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AS1170.2 Combination Factor for Roof

AS1170.2 Combination Factor for Roof

(OP)
5.4.3 Action combination factor (Kc)
Where wind pressures acting on a combination of surfaces of an enclosed building...
A surface shall be ..., a roof (the upwind and downwind roof shall be treated together as a single surface),...

First Kc only applies to enclosed buildings (roof and full perimeter walls (nominally sealed) from floor to roof level.) which excludes pitched free roofs.

From this clause I would say that rafters on one side of the roof would not have Kc applied, but that a roof truss would.
From this it would appear that if you cut the building at the ridge line to get a monoslope roof then Kc would not apply to that either, even though we now have the full roof. The labelling in Figure 5.2 would seem to support this interpretation.

What about a roof pitch of less than 10 degrees, where the ridge has no effect, and you don't have upwind and downwind slopes? Should Kc be applied? Again it seems to me that it should not.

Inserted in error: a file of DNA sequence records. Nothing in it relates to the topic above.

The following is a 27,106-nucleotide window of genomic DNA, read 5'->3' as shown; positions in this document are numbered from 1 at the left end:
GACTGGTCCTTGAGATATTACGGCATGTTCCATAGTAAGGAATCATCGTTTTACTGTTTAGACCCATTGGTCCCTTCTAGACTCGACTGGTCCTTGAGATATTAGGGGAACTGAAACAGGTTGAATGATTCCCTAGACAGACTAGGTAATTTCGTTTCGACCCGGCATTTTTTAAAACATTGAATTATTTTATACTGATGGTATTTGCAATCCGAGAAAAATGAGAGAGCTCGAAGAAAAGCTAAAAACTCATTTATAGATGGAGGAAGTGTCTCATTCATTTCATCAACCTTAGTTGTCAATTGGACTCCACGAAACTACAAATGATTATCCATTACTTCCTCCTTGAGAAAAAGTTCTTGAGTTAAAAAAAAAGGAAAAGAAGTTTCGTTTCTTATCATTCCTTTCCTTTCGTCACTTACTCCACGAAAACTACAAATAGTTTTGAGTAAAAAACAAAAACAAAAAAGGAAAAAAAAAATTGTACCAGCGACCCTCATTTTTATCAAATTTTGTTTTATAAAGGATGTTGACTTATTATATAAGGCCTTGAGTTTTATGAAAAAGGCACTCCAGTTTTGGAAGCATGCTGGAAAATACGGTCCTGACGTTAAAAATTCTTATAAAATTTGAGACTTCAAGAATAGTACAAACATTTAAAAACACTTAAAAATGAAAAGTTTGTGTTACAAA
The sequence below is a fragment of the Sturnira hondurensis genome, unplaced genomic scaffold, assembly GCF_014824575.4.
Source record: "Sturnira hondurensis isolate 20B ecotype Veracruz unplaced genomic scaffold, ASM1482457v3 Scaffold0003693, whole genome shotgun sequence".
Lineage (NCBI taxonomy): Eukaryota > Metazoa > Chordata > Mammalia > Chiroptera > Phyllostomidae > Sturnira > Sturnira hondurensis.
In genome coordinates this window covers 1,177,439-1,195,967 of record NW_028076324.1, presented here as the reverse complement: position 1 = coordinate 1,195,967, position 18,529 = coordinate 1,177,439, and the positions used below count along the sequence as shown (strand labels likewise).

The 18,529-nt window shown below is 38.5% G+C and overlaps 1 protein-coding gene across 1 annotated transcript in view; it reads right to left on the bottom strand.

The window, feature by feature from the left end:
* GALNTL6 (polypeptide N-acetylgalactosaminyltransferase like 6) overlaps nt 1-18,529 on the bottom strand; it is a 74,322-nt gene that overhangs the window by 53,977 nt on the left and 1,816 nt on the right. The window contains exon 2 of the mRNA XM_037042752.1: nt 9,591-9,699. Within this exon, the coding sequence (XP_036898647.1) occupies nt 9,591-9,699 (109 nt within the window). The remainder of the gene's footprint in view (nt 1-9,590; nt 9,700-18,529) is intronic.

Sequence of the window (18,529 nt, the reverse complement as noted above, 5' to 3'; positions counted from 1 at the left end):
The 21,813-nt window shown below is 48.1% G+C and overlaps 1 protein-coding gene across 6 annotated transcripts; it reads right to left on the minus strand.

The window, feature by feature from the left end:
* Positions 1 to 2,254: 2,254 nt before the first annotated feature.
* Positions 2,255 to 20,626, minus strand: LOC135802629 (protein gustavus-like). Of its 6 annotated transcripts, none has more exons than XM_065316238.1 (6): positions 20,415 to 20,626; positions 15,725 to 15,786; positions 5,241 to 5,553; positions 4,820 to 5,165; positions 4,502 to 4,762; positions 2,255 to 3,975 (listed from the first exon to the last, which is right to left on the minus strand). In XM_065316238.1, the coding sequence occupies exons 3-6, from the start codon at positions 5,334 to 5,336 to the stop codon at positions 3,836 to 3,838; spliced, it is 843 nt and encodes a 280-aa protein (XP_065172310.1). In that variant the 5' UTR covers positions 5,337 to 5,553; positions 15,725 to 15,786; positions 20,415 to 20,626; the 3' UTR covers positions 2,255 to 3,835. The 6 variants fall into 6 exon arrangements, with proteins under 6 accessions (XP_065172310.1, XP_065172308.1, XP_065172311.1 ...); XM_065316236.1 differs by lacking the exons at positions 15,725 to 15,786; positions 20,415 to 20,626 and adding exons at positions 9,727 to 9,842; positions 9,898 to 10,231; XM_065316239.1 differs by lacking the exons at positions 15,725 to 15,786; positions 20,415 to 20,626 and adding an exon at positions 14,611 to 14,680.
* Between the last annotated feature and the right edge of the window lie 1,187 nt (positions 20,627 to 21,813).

RE: AS1170.2 Combination Factor for Roof

Depend on whether you have internal pressure above 0.2, but assuming less than 0.2, I would say Kc = 1.00 for all the cases including a truss Table 5.5 (e) supports my interpretation.

http://www.nceng.com.au/
"Programming today is a race between software engineers striving to build bigger and better idiot-proof programs, and the Universe trying to produce bigger and better idiots. So far, the Universe is winning."

RE: AS1170.2 Combination Factor for Roof

(OP)
@rowingengineer
Table 5.5(f) shows Kc,e=Kc,i=0.9 for 2 effective surfaces, Roof pressures in combination with internal pressures.

RE: AS1170.2 Combination Factor for Roof

Within an internal pressure coefficient of greater than +0.2, if the internal pressure coeff is less than 0.2 refer to (e) Hence we need to know if you talking about with or without internal pressure coefficients greater than +0.2.

Page 35 1'st paragraph last sentence explains this as to what can be considered an effective surface.

http://www.nceng.com.au/
"Programming today is a race between software engineers striving to build bigger and better idiot-proof programs, and the Universe trying to produce bigger and better idiots. So far, the Universe is winning."

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